By James W. Kiesling/Gulf Coast Emergency Response Academy
Within the emergency response community the difficulty involved with responding to active shooter incidents has recently become the subject of much speculation; and rightfully so. In the past year alone, a school shooting in Ohio on March 1 leaving 3 dead; the July 20 theater shooting in Colorado (the Batman shooting) left 12 dead; a shooting on August 5 in a Sikh Temple in Milwaukee killed six worshippers; the December shootings one in an Oregon mall and a second in a Connecticut elementary school, killing two and 26 people, respectively; and a shooting on Christmas Eve, in which emergency responders were specifically targeted, left two firefighters dead and two wounded. This is not a comprehensive list but just some examples of the incidents that occurred in 2012.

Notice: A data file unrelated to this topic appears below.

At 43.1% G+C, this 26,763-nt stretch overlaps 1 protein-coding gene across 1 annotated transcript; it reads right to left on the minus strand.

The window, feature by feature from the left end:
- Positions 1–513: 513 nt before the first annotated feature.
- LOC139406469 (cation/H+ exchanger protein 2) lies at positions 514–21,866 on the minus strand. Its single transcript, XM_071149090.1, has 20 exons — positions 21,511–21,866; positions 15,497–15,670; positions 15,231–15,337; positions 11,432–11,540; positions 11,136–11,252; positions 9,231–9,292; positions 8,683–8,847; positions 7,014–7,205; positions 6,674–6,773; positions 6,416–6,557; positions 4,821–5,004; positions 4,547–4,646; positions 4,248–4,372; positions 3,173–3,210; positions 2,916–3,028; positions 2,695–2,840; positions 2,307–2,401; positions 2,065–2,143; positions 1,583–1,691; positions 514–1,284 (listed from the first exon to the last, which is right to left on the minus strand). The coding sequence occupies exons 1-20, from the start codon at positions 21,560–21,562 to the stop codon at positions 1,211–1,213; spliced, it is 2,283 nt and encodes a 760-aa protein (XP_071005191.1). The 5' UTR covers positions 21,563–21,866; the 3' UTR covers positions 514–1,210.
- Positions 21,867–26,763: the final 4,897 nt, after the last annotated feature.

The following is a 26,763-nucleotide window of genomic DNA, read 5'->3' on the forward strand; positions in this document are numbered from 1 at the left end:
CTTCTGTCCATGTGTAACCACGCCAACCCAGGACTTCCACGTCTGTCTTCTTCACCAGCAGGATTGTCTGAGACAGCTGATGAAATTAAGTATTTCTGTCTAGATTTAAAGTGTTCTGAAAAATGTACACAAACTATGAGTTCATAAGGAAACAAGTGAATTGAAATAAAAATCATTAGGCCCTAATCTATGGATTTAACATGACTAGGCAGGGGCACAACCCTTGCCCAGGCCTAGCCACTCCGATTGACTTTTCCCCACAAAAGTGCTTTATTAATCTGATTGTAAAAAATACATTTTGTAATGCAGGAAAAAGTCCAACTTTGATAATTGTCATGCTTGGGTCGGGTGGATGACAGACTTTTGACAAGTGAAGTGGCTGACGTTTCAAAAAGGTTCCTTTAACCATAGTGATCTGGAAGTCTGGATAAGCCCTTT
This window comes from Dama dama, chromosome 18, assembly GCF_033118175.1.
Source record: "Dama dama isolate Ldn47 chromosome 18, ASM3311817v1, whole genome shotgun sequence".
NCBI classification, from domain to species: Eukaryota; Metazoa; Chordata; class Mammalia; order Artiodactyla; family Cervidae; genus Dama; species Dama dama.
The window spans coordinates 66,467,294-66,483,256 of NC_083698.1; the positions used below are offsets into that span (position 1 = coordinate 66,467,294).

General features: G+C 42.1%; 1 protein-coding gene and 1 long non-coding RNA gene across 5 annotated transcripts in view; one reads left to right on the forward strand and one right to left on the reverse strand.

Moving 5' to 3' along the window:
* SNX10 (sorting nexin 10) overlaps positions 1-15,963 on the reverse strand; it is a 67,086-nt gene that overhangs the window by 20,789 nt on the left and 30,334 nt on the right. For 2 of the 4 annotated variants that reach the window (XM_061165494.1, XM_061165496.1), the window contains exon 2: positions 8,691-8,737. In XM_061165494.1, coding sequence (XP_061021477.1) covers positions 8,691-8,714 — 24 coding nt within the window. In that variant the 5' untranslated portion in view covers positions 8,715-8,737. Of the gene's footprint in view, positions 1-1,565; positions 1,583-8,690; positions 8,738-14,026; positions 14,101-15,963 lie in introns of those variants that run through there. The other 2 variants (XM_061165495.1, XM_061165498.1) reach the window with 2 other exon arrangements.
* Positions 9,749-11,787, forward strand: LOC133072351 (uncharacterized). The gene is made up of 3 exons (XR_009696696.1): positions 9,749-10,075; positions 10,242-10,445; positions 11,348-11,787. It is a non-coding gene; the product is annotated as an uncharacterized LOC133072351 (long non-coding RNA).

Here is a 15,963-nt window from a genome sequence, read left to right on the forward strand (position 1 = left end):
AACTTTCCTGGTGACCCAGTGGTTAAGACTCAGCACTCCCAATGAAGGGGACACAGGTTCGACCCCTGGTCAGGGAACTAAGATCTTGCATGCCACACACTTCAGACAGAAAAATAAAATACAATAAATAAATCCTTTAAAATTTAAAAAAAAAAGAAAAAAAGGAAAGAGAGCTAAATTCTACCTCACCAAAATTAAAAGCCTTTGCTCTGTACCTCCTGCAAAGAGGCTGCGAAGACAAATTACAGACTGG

In examining these incidents from the perspective of an emergency responder, several items initially stand out. The first is that these attacks have occurred in the US from the east coast to the west coast as well as from the northern border to the southern border. The second is that these incidents have taken place in a wide variety of occupancies including: theatres, restaurants, schools, malls, dwellings, houses of worship and places of business. These two items mean that no place is immune to this type of attack. Any industrial facility can be the target of this type of attack whether it is perpetrated by a disgruntled employee or by someone with a perceived grievance against the company. These attacks can even be directed specifically at responding members of the fire brigade, as in the recent Christmas Eve attack.